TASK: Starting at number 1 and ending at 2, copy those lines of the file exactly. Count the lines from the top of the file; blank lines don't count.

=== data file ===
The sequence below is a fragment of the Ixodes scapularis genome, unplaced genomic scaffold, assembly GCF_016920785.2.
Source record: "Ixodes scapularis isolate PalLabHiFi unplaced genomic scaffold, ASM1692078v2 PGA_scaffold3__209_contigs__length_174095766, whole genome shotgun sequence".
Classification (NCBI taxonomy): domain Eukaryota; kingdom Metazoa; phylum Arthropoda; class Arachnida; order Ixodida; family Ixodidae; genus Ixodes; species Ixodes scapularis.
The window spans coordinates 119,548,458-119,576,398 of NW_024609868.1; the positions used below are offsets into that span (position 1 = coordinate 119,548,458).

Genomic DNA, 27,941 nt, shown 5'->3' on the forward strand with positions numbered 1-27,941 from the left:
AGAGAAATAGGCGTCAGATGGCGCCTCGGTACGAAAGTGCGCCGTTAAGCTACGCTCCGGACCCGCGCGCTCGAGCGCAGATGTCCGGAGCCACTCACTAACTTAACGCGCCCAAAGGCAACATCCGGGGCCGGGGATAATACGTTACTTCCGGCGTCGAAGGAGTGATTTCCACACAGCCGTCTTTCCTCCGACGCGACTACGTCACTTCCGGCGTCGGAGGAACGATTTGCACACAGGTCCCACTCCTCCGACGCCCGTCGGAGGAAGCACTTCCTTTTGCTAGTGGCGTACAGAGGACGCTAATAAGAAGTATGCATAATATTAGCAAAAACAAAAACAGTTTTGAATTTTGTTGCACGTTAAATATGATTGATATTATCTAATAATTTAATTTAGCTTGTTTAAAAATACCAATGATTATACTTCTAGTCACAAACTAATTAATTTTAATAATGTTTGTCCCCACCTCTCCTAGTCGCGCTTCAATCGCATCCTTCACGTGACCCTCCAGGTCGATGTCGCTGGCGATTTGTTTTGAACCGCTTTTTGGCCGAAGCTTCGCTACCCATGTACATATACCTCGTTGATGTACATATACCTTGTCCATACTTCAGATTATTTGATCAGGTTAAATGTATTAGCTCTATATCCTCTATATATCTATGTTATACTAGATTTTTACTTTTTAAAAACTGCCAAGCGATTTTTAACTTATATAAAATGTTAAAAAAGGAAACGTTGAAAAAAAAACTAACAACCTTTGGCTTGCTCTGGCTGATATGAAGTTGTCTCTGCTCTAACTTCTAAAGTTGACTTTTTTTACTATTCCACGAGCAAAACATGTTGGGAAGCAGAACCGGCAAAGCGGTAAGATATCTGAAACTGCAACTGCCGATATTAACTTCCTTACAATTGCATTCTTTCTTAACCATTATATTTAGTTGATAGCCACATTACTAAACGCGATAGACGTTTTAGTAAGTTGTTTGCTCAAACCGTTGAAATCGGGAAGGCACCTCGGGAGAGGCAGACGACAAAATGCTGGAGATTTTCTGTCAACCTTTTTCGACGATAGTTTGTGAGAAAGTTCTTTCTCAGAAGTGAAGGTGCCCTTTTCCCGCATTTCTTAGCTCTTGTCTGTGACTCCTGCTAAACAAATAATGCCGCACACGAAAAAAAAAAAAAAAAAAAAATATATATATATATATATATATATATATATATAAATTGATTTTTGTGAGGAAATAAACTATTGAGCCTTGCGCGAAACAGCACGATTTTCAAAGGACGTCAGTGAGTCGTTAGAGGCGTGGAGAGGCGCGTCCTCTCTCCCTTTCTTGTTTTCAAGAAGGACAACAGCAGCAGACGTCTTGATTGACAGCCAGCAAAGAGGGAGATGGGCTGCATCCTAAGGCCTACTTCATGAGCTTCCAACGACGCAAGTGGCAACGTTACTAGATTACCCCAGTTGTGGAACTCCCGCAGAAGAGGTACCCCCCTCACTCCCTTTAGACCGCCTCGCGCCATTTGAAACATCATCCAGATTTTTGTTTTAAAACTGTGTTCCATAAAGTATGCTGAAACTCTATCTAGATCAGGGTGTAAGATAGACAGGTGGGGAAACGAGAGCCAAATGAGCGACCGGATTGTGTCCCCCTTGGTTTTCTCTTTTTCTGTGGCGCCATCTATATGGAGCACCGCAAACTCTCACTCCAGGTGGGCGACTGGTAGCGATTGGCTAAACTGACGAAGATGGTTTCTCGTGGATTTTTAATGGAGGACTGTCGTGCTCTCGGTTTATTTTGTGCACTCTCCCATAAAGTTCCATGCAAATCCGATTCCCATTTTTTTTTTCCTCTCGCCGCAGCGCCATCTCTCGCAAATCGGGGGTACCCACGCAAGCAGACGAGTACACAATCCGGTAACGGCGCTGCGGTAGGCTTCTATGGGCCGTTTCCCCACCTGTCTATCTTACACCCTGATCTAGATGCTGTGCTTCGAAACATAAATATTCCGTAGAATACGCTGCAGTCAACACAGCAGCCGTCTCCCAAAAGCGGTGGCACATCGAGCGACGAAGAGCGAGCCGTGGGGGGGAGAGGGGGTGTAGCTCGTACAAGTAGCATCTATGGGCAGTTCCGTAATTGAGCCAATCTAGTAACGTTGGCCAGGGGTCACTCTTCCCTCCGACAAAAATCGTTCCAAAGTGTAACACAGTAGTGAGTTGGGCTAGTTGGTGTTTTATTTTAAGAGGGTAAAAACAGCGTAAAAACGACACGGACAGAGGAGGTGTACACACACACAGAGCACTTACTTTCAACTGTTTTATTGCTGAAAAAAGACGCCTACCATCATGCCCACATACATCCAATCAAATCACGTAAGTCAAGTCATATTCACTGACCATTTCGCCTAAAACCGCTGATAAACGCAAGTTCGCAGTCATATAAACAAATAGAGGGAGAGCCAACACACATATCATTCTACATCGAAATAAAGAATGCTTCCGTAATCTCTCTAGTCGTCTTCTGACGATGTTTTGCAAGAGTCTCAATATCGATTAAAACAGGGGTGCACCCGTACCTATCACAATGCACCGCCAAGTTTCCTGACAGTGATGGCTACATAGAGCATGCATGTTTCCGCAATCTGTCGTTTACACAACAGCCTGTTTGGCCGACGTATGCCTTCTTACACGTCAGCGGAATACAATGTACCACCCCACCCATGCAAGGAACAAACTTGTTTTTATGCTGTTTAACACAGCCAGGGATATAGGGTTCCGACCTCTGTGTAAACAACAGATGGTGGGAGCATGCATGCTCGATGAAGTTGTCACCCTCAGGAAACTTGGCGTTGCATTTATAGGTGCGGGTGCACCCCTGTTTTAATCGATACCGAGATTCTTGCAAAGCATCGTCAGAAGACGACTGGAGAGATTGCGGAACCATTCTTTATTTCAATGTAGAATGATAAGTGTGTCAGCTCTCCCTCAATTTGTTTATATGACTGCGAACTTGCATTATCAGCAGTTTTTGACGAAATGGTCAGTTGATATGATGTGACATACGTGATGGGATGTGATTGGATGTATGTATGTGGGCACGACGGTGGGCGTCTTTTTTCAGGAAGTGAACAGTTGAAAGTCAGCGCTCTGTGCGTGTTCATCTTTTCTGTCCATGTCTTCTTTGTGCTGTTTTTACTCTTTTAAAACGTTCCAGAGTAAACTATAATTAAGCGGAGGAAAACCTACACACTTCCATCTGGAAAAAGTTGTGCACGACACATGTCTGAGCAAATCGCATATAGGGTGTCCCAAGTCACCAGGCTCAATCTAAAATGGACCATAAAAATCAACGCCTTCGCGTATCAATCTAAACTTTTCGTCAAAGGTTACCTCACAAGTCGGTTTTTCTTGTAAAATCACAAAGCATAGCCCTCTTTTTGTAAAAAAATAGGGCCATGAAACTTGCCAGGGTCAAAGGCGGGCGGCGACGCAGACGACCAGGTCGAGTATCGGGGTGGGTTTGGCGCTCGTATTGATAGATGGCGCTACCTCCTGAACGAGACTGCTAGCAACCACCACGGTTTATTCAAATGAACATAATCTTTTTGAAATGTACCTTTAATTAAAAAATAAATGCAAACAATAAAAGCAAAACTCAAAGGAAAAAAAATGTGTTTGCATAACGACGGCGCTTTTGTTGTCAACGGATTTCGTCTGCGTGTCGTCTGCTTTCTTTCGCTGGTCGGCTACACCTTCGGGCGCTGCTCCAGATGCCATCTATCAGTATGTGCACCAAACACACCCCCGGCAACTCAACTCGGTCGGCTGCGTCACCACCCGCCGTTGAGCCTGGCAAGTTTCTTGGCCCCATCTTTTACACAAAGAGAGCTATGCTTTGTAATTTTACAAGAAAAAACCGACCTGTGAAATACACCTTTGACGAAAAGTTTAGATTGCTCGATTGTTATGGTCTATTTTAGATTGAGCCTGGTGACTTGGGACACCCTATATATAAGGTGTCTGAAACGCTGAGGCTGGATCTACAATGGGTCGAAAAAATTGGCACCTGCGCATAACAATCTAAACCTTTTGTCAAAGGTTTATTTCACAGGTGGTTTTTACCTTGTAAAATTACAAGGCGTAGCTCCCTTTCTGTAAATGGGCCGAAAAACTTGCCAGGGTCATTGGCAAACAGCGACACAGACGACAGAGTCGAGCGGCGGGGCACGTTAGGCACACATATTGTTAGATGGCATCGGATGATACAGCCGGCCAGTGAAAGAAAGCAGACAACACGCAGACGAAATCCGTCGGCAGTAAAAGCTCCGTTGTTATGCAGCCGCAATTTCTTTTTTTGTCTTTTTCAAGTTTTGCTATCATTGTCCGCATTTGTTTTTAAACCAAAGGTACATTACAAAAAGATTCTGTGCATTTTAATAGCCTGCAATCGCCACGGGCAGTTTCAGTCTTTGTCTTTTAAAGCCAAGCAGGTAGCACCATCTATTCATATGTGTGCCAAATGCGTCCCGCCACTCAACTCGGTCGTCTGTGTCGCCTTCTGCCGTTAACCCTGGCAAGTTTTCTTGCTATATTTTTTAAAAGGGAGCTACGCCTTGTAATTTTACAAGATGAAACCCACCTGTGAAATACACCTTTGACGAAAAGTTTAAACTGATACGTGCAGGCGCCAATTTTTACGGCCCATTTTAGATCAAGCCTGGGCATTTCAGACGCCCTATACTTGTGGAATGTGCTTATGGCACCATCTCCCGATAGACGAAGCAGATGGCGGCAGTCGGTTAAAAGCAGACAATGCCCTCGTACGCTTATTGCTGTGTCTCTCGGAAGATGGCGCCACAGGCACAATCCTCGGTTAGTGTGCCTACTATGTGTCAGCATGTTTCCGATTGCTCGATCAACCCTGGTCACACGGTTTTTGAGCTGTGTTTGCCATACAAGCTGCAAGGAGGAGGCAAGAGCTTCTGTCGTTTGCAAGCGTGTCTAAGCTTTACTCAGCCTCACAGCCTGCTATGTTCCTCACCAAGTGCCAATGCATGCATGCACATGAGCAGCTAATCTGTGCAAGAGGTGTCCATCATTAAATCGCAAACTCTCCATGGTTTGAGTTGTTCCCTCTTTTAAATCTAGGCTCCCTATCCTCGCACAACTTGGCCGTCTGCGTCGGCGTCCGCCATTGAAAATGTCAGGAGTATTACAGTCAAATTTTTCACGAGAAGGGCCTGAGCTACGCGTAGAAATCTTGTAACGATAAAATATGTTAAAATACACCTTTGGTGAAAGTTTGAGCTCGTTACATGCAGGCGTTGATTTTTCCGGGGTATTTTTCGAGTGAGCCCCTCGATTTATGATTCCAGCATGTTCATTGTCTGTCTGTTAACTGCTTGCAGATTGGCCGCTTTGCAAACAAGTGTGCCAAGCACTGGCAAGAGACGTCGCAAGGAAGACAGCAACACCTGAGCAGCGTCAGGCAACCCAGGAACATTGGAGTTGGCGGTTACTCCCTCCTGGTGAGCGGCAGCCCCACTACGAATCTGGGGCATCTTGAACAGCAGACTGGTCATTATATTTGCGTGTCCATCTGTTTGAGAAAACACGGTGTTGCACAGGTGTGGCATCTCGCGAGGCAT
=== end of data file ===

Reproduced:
The sequence below is a fragment of the Ixodes scapularis genome, unplaced genomic scaffold, assembly GCF_016920785.2.
Source record: "Ixodes scapularis isolate PalLabHiFi unplaced genomic scaffold, ASM1692078v2 PGA_scaffold3__209_contigs__length_174095766, whole genome shotgun sequence".